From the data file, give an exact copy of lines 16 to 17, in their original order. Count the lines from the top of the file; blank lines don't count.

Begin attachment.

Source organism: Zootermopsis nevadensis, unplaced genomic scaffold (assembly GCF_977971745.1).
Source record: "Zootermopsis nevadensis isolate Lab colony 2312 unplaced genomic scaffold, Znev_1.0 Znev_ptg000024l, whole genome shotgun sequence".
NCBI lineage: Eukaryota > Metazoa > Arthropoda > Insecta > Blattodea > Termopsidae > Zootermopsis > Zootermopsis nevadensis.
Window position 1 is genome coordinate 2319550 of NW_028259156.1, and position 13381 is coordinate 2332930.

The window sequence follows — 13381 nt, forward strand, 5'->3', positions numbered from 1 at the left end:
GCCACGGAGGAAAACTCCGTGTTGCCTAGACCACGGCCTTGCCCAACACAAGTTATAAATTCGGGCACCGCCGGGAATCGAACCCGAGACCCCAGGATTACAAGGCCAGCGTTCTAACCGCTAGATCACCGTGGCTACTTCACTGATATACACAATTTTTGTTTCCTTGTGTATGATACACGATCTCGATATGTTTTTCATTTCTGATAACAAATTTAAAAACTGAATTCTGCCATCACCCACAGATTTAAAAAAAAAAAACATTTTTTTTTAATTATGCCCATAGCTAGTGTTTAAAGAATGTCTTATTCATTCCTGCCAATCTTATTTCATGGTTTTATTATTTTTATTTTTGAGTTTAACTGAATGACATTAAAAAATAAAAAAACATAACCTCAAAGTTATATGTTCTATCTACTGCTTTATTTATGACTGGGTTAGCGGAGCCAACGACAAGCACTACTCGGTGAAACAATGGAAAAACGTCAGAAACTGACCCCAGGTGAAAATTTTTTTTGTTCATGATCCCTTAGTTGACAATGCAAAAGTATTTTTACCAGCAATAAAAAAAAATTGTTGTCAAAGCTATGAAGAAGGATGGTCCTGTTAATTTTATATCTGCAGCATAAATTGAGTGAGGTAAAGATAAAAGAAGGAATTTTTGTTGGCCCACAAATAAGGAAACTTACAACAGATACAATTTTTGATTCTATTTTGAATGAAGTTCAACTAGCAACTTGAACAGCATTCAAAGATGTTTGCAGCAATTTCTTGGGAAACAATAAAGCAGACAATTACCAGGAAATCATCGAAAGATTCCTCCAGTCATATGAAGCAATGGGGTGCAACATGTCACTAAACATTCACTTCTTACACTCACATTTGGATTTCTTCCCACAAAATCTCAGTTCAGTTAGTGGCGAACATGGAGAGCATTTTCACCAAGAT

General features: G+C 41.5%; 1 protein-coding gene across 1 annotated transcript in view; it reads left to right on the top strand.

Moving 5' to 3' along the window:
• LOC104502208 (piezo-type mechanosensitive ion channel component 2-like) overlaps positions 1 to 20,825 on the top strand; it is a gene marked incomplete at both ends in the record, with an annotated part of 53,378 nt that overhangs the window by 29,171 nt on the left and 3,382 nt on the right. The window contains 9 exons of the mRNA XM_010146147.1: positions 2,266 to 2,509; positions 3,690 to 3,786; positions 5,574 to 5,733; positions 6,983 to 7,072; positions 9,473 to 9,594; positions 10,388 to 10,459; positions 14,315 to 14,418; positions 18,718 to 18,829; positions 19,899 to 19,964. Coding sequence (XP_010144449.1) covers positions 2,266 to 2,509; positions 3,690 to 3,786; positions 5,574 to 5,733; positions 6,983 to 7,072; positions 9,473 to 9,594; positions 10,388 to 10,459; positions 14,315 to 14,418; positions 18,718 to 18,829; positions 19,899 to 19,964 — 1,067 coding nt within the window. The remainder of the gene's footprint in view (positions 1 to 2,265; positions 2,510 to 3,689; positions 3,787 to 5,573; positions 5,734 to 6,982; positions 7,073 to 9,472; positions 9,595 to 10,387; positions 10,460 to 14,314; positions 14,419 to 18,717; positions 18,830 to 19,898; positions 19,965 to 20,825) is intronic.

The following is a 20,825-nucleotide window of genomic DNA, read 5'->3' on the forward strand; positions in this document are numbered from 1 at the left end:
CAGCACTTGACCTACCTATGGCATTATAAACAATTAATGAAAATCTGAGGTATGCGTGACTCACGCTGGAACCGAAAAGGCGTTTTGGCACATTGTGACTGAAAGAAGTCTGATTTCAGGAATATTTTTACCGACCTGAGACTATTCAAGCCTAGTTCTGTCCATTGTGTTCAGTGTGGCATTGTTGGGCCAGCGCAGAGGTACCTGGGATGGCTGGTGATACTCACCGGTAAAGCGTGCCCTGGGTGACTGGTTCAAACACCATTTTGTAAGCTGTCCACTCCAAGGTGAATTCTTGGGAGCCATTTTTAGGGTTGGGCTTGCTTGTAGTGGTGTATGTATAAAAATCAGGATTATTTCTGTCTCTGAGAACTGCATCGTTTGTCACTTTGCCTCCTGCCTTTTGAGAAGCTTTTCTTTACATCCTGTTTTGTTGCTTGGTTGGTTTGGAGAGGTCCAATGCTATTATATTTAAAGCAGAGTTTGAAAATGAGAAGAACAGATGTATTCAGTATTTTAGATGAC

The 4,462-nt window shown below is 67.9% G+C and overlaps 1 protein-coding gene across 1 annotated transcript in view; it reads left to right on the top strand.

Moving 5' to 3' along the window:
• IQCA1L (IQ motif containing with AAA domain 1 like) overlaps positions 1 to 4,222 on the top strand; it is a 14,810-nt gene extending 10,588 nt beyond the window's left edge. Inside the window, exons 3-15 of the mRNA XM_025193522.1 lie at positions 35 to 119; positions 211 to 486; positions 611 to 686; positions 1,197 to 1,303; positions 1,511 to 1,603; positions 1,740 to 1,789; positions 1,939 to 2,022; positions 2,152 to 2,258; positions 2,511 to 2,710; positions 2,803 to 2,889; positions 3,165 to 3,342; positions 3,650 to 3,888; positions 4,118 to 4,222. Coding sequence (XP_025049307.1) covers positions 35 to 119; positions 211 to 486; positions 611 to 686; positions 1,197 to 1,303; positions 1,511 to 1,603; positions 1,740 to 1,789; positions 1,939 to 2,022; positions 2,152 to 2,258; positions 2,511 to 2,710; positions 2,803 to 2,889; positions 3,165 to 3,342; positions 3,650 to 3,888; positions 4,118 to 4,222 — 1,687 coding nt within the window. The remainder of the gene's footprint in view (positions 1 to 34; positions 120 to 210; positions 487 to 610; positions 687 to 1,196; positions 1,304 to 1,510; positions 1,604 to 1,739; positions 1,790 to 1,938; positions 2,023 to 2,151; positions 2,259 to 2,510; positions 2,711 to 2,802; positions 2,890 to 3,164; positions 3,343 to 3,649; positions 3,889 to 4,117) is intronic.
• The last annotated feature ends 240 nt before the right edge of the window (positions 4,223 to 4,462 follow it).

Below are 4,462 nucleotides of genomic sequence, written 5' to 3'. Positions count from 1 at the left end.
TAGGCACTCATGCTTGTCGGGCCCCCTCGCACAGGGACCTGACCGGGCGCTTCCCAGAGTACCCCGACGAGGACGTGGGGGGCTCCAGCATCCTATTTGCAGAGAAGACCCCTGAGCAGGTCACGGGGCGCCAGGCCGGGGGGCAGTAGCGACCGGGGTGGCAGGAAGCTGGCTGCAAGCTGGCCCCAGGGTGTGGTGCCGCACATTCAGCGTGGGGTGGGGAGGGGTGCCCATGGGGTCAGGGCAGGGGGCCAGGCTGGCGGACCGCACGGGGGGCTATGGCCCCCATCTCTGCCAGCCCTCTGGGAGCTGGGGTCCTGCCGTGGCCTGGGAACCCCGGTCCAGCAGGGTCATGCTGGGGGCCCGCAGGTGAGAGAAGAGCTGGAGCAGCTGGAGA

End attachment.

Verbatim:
Below are 4,462 nucleotides of genomic sequence, written 5' to 3'. Positions count from 1 at the left end.
TAGGCACTCATGCTTGTCGGGCCCCCTCGCACAGGGACCTGACCGGGCGCTTCCCAGAGTACCCCGACGAGGACGTGGGGGGCTCCAGCATCCTATTTGCAGAGAAGACCCCTGAGCAGGTCACGGGGCGCCAGGCCGGGGGGCAGTAGCGACCGGGGTGGCAGGAAGCTGGCTGCAAGCTGGCCCCAGGGTGTGGTGCCGCACATTCAGCGTGGGGTGGGGAGGGGTGCCCATGGGGTCAGGGCAGGGGGCCAGGCTGGCGGACCGCACGGGGGGCTATGGCCCCCATCTCTGCCAGCCCTCTGGGAGCTGGGGTCCTGCCGTGGCCTGGGAACCCCGGTCCAGCAGGGTCATGCTGGGGGCCCGCAGGTGAGAGAAGAGCTGGAGCAGCTGGAGA